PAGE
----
At least eleven people are dead and 145 missing after a piece of a Himalayan glacier fell into a river and triggered a huge flood in northern India.
The floodwaters burst open a dam and a deluge of water poured through a valley in the state of Uttarakhand.
Most of the missing are believed to be workers from two hydro power plants in the area, reports BBC.
Hundreds of troops, paramilitaries and military helicopters have been sent to the region to help with rescue efforts.
Experts are investigating the incident though it is not yet clear what might have caused the glacial burst. Officials say 25 people have been rescued so far.
In a tweet on Monday, Indian Prime Minister Narendra Modi said he was keeping a close watch on the situation in Uttarakhand.
"Have been continuously speaking to authorities and getting updates on... deployment, rescue work and relief operations," he said in a tweet.
"India stands with Uttarakhand and the nation prays for everyone's safety there."
Leaders from across the world have also sent their condolences to families of the victims.
"My thoughts are with the people of India and rescue workers in Uttarakhand as they respond to devastating flooding from the glacier collapse," said UK Prime Minister Boris Johnson in a tweet.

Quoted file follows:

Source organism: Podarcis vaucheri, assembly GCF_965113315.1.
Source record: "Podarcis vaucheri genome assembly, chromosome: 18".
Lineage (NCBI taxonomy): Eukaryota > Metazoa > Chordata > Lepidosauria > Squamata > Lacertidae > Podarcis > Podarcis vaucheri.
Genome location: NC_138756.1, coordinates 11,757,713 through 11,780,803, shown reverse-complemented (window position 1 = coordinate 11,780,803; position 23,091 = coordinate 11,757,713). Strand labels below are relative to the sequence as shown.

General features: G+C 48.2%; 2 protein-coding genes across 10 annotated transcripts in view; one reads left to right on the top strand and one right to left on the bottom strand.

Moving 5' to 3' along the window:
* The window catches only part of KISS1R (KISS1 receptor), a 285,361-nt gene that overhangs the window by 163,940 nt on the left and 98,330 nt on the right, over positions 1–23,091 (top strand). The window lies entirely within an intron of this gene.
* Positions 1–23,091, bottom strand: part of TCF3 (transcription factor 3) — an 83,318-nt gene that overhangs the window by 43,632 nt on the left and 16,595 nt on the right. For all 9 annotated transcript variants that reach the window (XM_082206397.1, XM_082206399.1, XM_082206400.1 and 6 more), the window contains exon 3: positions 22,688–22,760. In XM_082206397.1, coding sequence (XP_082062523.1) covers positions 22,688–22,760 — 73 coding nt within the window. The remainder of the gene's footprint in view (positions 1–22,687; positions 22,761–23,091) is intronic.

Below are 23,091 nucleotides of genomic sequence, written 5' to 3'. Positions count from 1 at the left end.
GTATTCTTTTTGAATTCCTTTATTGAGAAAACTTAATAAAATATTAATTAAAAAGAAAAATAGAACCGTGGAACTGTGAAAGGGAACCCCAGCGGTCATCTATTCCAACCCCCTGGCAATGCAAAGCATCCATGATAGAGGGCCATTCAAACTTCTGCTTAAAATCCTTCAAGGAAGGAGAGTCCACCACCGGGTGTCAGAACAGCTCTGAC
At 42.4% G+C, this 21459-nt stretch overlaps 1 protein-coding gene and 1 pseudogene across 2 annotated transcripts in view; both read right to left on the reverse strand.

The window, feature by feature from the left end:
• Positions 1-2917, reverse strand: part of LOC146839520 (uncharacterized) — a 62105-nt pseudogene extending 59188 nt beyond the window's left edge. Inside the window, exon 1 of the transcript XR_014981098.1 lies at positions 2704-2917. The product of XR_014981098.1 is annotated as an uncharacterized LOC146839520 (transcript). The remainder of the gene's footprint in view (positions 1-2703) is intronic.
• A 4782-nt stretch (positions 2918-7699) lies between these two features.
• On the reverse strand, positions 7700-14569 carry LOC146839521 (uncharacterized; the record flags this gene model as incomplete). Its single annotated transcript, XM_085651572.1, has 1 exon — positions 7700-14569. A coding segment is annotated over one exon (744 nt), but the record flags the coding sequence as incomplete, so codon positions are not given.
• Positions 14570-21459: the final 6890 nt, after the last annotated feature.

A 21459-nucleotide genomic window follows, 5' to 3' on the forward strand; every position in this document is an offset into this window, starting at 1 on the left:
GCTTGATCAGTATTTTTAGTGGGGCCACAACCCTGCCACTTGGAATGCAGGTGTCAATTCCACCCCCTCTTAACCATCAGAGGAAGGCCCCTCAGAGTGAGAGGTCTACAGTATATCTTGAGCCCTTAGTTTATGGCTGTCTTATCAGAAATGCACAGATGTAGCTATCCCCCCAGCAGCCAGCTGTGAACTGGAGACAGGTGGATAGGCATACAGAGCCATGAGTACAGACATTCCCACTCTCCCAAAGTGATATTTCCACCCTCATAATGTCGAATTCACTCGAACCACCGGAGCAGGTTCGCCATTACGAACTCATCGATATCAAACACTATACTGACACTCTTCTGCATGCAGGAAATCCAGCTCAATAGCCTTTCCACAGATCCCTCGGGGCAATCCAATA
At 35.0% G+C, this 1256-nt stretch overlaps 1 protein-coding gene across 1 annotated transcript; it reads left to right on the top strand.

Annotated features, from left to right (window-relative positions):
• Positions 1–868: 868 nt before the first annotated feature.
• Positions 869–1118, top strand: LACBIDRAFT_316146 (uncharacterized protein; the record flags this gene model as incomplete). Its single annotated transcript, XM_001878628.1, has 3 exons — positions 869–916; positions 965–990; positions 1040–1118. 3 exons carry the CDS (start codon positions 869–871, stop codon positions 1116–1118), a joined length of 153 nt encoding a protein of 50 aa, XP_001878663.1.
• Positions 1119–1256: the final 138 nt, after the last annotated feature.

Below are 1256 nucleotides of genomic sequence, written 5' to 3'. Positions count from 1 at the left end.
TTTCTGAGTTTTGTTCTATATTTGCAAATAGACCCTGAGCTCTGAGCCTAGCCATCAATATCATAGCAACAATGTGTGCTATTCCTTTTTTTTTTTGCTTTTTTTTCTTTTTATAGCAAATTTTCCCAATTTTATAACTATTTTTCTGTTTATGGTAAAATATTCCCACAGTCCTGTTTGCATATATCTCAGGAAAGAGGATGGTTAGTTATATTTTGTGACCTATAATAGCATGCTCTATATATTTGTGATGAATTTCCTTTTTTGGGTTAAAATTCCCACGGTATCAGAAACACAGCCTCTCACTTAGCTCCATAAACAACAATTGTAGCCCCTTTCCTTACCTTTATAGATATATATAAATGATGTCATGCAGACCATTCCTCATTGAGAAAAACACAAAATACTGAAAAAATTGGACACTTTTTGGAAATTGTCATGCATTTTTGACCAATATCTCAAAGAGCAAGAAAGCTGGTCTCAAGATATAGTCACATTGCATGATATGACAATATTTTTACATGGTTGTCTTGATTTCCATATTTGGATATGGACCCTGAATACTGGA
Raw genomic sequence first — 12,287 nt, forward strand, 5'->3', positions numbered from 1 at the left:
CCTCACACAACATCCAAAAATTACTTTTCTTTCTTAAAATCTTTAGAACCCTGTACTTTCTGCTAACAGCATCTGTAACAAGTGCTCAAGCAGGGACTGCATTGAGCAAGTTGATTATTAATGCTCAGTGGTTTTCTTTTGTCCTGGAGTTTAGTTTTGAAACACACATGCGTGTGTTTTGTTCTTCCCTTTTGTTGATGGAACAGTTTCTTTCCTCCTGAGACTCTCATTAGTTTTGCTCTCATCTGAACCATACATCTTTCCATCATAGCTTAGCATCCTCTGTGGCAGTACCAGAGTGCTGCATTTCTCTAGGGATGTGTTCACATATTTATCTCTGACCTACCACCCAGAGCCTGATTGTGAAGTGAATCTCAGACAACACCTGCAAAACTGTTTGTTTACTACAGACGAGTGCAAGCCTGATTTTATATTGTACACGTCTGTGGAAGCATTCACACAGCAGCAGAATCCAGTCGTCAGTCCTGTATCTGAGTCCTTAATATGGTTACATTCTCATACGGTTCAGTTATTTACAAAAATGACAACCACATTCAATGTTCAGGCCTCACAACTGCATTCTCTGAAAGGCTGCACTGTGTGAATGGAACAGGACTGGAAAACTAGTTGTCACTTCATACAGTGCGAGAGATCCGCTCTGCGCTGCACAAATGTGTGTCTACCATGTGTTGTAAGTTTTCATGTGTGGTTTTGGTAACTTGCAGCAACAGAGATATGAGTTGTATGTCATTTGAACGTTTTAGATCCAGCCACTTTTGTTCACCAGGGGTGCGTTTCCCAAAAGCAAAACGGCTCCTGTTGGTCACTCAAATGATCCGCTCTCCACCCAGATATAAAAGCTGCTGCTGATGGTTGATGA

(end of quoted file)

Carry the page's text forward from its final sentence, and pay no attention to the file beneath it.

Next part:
"The UK stands in solidarity with India and is ready to offer any support needed."
Destruction in its wake
Uttarakhand police said an avalanche struck at about 11:00 local time (05:30 GMT) on Sunday, destroying a dam known as the Rishiganga Hydroelectric Project.
Police said the impact catapulted water along the Dhauli Ganga river, damaging another power project downstream in the Tapovan area.
One witness compared the flash flood to "a scene from a Bollywood film".
Video showed the floodwater barrelling through the area, leaving destruction in its wake.
Emergency workers had earlier evacuated dozens of villages, but authorities later said the main flood danger had passed.
Emergency crew have managed to rescue 16 workers who had been trapped inside a tunnel that had been filled with debris.
Officials told the BBC that around around 35 to 40 others are thought to be trapped in a second tunnel. Emergency crews have reached the mouth of the tunnel and are in the process of clearing the area with heavy equipment.
Uttarakhand, in the western Himalayas, is prone to flash floods and landslides.
Some 6,000 people are believed to have been killed in floods in June 2013 which were triggered by the heaviest monsoon rains in decades.